A recent post on the Urban Institute's (UI's) Urban Wire blog focuses on some overlooked data on FHA's Home Equity Conversion Mortgage (HECM) program. The program guarantees loans, commonly called reverse mortgages, for homeowners 62 years and older. These loans allow homeowners to withdraw the equity from their home, either in a lump sum or in monthly payments. The loan does not need to be paid back until the homeowner leaves or sells the house.
UI analysts Karan Kaul, Laurie Goodman, and Sarah Strochak write that seniors are currently "sitting on a mountain of housing wealth" (estimated in 2017 at $3 trillion) and are anxious about their finances. Therefore, one might expect HECM to be a well-used program. But even as the number of older Americans has grown, participation in the program has dropped from 73,112 borrowers to 33,000 between 2011 and 2018.
The three say some data from the most recent Home Mortgage Disclosure Act (HMDA) release (historic information is not available on reverse mortgages from HMDA) could help FHA understand how to increase participation in the program. These point to the differences in the way racial and ethnic groups differ in the use of reverse mortgages.
First, they found that HECM is far and away the least popular of the four methods of extracting equity. Its 33,000 loans accounted for only 1.3 percent of the combined 2.5 million loans originated for this purpose in 2018. Reverse mortgage originations were exceeded by:
- 1.12 million open-ended home equity lines of credit (HELOCs),
- 1.09 million cash-out refinances, and
- 296,000 closed-end home equity loans or closed-end seconds.
Beyond the low participation rate, UI finds that use of the program has distinct differences among racial and ethnic groups. White and black homeowners make up a larger share of reverse mortgage lending than they do in the forward equity lending markets. White borrowers took out 77.7 percent of HECM loans in 2018 and black borrowers 7.2 percent, they account for 72.8 and 3.0 percent of HELOCs originations, 68.1 and 5.4 percent of closed end seconds and 63.0 and 6.0 percent of cash out refinances.
Asian and Hispanic Americans reversed this pattern, with each group representing a larger share of forward loans than they do reverse loans. Asian borrowers made up just 1.7 percent of reverse mortgages, compared with 5.7 percent of HELOCs, 3.2 percent of closed-end seconds, and 4.1 percent of cash-out refinances. Hispanic borrowers made up 5.8 percent of reverse mortgages, compared with 5.6 percent of HELOCs, 10.4 percent of closed-end seconds, and 9.3 percent of cash-out refinances.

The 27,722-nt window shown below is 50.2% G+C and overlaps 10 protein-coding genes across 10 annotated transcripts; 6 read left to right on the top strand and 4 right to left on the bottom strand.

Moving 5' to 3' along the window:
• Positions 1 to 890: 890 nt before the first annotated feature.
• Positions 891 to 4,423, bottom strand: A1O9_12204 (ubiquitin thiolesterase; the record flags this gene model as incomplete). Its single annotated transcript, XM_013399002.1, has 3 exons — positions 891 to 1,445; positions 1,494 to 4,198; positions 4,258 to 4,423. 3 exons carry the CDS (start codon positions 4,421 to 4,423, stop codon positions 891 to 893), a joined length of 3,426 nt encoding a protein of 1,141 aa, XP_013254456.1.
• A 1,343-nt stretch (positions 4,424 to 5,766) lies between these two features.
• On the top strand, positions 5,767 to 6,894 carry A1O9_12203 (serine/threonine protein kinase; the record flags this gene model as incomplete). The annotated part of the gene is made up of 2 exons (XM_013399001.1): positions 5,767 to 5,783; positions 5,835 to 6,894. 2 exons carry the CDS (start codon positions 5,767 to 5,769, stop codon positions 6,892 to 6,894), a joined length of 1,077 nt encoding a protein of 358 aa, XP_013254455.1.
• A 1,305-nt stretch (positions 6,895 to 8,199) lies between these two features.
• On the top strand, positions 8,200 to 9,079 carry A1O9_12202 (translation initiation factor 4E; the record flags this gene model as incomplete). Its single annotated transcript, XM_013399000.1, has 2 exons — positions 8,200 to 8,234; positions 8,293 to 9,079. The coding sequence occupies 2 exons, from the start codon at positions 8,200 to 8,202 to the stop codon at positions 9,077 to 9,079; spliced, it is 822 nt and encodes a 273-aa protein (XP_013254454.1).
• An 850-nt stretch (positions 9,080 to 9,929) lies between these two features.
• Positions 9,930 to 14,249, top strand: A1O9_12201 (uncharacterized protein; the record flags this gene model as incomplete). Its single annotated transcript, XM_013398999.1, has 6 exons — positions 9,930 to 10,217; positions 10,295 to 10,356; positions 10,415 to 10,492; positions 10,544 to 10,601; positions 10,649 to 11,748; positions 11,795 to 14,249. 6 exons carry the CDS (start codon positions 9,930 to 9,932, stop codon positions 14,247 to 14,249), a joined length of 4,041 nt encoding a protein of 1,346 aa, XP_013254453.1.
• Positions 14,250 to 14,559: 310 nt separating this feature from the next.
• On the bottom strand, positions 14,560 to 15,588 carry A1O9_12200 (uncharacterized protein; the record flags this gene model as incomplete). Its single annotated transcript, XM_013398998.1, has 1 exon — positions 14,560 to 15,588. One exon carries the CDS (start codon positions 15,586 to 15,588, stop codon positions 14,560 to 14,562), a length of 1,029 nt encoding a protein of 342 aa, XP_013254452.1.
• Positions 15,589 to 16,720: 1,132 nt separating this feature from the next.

They also found that the median property value for those Hispanic borrowers who did take out reverse mortgages was higher than their white counterparts - $365,000 versus $305,000 - even though Hispanic median incomes were lower, $24,000 versus $27,000, as was overall wealth. This is interesting because the home is the single largest source of wealth for most Americans.
However, these higher property values among Hispanic reverse mortgage borrowers compared with white reverse mortgage borrowers are fairly easily explained. Location, location, location! About half (47.0 percent) of Hispanic reverse mortgage borrowers in 2018 were from California, a high-property value state, compared with only 22.8 percent of white borrowers.
The same was true for median values among Asian reverse mortgage borrowers, $595,000. Those borrowers were also concentrated in California. The state accounted for 55.2 percent of all reverse borrowers in that ethnic group in 2018. Property values for black borrowers were lowest at $255,000, and California residents accounted for only 23 percent of those HECM participants.
There were also racial and ethnic differences in the ages of borrowers when they took out their reverse mortgage. Although 11-14 percent of white, Hispanic, and Asian reverse mortgage borrowers in 2018 were between ages 62 (the earliest age one can get a reverse mortgage) and 64, just 10 percent of black reverse mortgage borrowers were in this age group.
Among white, Hispanic, and Asian borrowers, between 43 and 47 percent were aged 65 to 74 while only 41 percent of black borrowers were in that age group. "Finally, when they turn 74, black borrowers begin to tap into reverse mortgages at higher rates: 49 percent of black reverse mortgage borrowers in 2018 were older than 74, compared with just 42-43 percent of white, Hispanic, and Asian borrowers," the authors say.
They speculate that black homeowners have historically accrued equity at a slower pace than other groups. Their median equity had grown from $56,000 in 1989 to $69,000 at the peak of the housing bubble in the early 2000s, only to plummet back down to the 1989 level when the housing crisis hit. According to the Federal Reserve's 2016 Survey of Consumer Finances, white and Hispanic households had much larger increases not only during the housing boom but in the recovery that followed the Great Recession.
The authors point out that, while these racial and ethnic differences could have been driven by location, borrower equity, or preference, there could be another factor. Changes made by FHA in response to losses on bubble-era HECM loans, such as reduced borrowing limits, enhanced appraisal requirements, and premium changes may have had a disproportionate impact by race/ethnicity. This is important for FHA to consider as it contemplates additional changes to the program.